For antennas they were all home brew wire antennas, a sling shot hanger, and all that. Those all fit in the box too. The outside dimensions of the box were about 18X18X15 or so. Batteries, Solar Panels, the rig, and the antennas... All in one set... Neat. Wish I remembered his call sign. An article on it would be very nice. HF/VHF/UHF all in one box. Only thing not in the box was supports. That's where a set up needed improvised, but the sling shot was there.
 
Grab And Go Emergency Communication Station  
by KD4LLA on January 10, 2011 Mail this to a friend!
A simple search of the Forums will answer most questions about how long a 12v battery will last or what size solar panel will it take to keep a battery charged. Does anyone every look up anything on their own nowadays?

Mike
 
RE: Grab And Go Emergency Communication Station  
by W7WIK on January 11, 2011 Mail this to a friend!
I built something similar several years ago.

Mine consists of a wooden box that I built with hinged front and rear doors (hinges at the bottom). Using the mobile mount that came with the radio I mounted an FT-857 inside. On the hinged front door I mounted control head for the rig, and on the hinged rear door I mounted a RigRunner DC distribution box. Inside the box with the rig I mounted an external speaker, SWR meter, LDG YT-100 tuner, a switch for the SWR meter light, and tune button for the antenna tuner. Also on the front door I have a galvanized steel plate where an iambic paddle with a magnetic base resides.
I will also be mounting a a soundcard interface to use it for soundcard digital modes like PSK-31 and VHF packet.

For HF pactor (using Airmail email software) I connect the station to an external TNC and a computer.

With this box all I have to do is put it on a table, open the front and rear, connect an antenna (or antennas), connect it to a power source, and operate.

The power source I use is a group 27 deep cycle lead acid battery and a couple solar panels to keep it charged.

 
Grab And Go Emergency Communication Station  
by W5ZIT on January 12, 2011 Mail this to a friend!
Here is some info on a GO Box I used during a flood in Ruidoso, NM.

<http://sbarcnm.org/forum/index.php?topic=101.0>

73 - Jim W5ZIT
 
RE: Grab And Go Emergency Communication Station  
by W7WIK on January 12, 2011 Mail this to a friend!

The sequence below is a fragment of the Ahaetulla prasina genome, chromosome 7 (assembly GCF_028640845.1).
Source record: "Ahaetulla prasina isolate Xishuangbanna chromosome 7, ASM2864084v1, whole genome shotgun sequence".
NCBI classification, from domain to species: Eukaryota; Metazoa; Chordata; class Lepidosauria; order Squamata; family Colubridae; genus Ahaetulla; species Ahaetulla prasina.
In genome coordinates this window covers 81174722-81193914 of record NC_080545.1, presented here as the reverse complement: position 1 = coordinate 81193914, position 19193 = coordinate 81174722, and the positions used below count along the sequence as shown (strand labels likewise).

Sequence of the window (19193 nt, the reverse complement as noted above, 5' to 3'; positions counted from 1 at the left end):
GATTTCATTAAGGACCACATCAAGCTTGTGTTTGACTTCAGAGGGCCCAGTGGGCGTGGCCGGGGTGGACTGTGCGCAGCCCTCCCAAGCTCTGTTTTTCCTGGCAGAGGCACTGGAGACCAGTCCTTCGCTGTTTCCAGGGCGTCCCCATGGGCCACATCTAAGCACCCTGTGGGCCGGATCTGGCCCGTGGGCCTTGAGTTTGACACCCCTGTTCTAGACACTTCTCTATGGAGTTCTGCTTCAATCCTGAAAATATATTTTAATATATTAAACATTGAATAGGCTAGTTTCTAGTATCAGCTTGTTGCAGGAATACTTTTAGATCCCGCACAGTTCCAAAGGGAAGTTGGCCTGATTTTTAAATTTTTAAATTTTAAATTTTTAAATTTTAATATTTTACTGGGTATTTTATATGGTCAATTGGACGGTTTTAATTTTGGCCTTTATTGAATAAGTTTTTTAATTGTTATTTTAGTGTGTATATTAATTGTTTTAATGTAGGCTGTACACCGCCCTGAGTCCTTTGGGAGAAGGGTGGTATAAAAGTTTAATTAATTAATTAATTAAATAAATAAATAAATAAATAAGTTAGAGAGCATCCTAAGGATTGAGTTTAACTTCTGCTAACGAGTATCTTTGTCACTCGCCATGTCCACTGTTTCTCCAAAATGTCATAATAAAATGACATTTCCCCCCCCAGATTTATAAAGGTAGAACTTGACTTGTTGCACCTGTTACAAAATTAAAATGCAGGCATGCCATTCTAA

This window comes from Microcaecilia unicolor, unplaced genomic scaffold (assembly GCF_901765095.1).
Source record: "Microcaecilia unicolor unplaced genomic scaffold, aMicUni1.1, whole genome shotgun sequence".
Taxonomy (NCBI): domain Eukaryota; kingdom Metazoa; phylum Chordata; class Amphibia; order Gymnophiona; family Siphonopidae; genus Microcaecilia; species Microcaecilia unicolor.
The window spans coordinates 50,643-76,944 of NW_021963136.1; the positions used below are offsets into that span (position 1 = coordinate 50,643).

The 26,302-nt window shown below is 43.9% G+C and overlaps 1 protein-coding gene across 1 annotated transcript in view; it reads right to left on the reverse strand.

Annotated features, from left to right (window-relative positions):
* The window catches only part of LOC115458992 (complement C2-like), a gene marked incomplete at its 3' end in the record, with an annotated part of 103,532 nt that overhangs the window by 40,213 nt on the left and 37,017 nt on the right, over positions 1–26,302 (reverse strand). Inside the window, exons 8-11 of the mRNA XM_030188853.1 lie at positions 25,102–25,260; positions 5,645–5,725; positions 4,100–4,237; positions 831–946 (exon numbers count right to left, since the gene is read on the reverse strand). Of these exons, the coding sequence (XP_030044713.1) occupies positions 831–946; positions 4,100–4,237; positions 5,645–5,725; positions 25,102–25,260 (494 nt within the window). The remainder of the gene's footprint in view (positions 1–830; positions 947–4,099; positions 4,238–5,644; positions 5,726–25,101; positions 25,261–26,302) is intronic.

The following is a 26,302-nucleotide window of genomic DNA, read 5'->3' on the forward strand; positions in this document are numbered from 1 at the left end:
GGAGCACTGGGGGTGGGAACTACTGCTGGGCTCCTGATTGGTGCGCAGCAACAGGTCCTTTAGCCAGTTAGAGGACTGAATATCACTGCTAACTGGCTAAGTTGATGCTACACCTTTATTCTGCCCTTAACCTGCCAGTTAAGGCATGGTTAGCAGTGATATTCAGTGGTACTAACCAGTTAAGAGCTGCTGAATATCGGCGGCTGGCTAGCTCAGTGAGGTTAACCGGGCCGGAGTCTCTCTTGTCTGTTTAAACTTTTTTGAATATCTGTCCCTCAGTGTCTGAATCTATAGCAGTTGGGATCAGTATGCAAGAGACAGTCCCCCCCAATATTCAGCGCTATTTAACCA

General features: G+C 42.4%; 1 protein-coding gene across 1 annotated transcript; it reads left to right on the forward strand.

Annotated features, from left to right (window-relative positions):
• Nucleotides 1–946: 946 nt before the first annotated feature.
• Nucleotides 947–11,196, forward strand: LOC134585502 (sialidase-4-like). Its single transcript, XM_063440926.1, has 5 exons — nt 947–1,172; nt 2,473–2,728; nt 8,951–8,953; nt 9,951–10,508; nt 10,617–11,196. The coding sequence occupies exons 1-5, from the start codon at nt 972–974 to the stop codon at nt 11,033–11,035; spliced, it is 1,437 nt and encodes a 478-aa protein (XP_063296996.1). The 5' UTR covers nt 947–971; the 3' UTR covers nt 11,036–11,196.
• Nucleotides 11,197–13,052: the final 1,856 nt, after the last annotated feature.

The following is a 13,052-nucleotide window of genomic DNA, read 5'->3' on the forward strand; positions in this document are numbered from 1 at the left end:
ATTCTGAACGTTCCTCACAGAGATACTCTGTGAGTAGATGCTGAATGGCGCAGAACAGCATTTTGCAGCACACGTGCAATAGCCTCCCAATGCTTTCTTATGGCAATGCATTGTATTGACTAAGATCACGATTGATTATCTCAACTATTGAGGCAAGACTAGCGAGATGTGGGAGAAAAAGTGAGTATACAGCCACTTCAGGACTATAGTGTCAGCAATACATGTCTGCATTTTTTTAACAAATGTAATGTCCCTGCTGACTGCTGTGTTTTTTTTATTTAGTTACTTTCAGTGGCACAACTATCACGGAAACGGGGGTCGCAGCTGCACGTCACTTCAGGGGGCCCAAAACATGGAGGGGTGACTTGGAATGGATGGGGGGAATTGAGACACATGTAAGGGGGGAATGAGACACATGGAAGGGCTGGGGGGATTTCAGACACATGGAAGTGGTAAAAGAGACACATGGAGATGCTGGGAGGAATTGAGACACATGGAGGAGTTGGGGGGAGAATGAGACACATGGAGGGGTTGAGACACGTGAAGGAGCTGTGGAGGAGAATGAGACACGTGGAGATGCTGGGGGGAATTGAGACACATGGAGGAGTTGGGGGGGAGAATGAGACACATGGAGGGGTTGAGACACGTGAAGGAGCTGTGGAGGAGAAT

Here's a picture of mine.

http://i956.photobucket.com/albums/ae42/axelwik/P1000377.jpg
 
RE: Grab And Go Emergency Communication Station  
by KG4RUL on January 12, 2011 Mail this to a friend!
I took a slightly different tack:

http://www.kg4rul.info/GoBox.pdf

I chose to modify a box made for transporting a stereo system or (collective gasp heard here) a CB radio. I also chose not to make waterproofing a needed attribute. I choose to not stand out in the rain/heat/snow/sleet while operating.
 
Re: Grab & Go Emerg Comm Rig  
by VK5CQ on January 13, 2011 Mail this to a friend!
Stereo? OK... why not... :-)

Maybe I can save you some space (if not weight) in your Go Kit package:

Yaesu dual-bands (eg, FTM-10R & its newer, APRS-equipped counterpart) actually have a 3.5mm (mini-phone) stereo Input jack.

Plug-in audio from your stereo, eg, turn-table, Zoom H1 handheld recorder, MP3 player, etc. and these Yaesu radios can amplify it (to levels about what you'd expect from a vehicular PA system).

The FTM-10R also lets you use its Mic to make announcements over the "PA system" (using speakers capable of sinking 8 or more Watts of audio power).

Let us know if you've tried (or try) this addition.

PS The FTM-10R is pretty sturdy, but also darn heavy, for its size. Maybe it's best used in your mobile-comms vehicle or van.
 
Re: Grab & Go Emerg Comm Rig  
by K3JPC on January 17, 2011 Mail this to a friend!
Thanks for the original article and the other plans in the comments. This has motivated me to build one. I have an SKB case I can modify. I have the Yaesu FT-8800R with control head mounting bracket and the external speaker. I probably won't be as fancy as some of you folks have been, I plan on removing the control head, and mounting the radio with the back facing out of the case. Then I can attach the antenna and if I want to switch from the speaker to a headset, I'll just swap plugs. I also have a 115 AH battery in a case like in the OP.

I am curious why I need the SWR meter. I am using only this radio and a properly set up copper J-pole on a PVC mast I put together. Is an SWR meter a necessity or is it optional? I do not have one now. I'd rather make a RigRunner my next purchase. Plus the SWR meter complexifies the go-kit.

If you can't tell, I'm a noob. ;)
 
Re: Grab & Go Emerg Comm Rig  
by WQ1O on January 17, 2011 Mail this to a friend!
Nice work from many. I love building station kits. It kind of blends the emergency communications game with the ham builder. I've built several ones for different missions. I always learn something by seeing great builders at work. No matter how far you get, there is always someone who has solved an issue you had with their designs. Thanks for sharing, guys!

A couple of mine below:


http://img262.imageshack.us/i/img0959bh7.jpg/

http://img20.imageshack.us/i/img1894nc.jpg/
 
Re: Grab & Go Emerg Comm Rig  
by K3JPC on January 17, 2011 Mail this to a friend!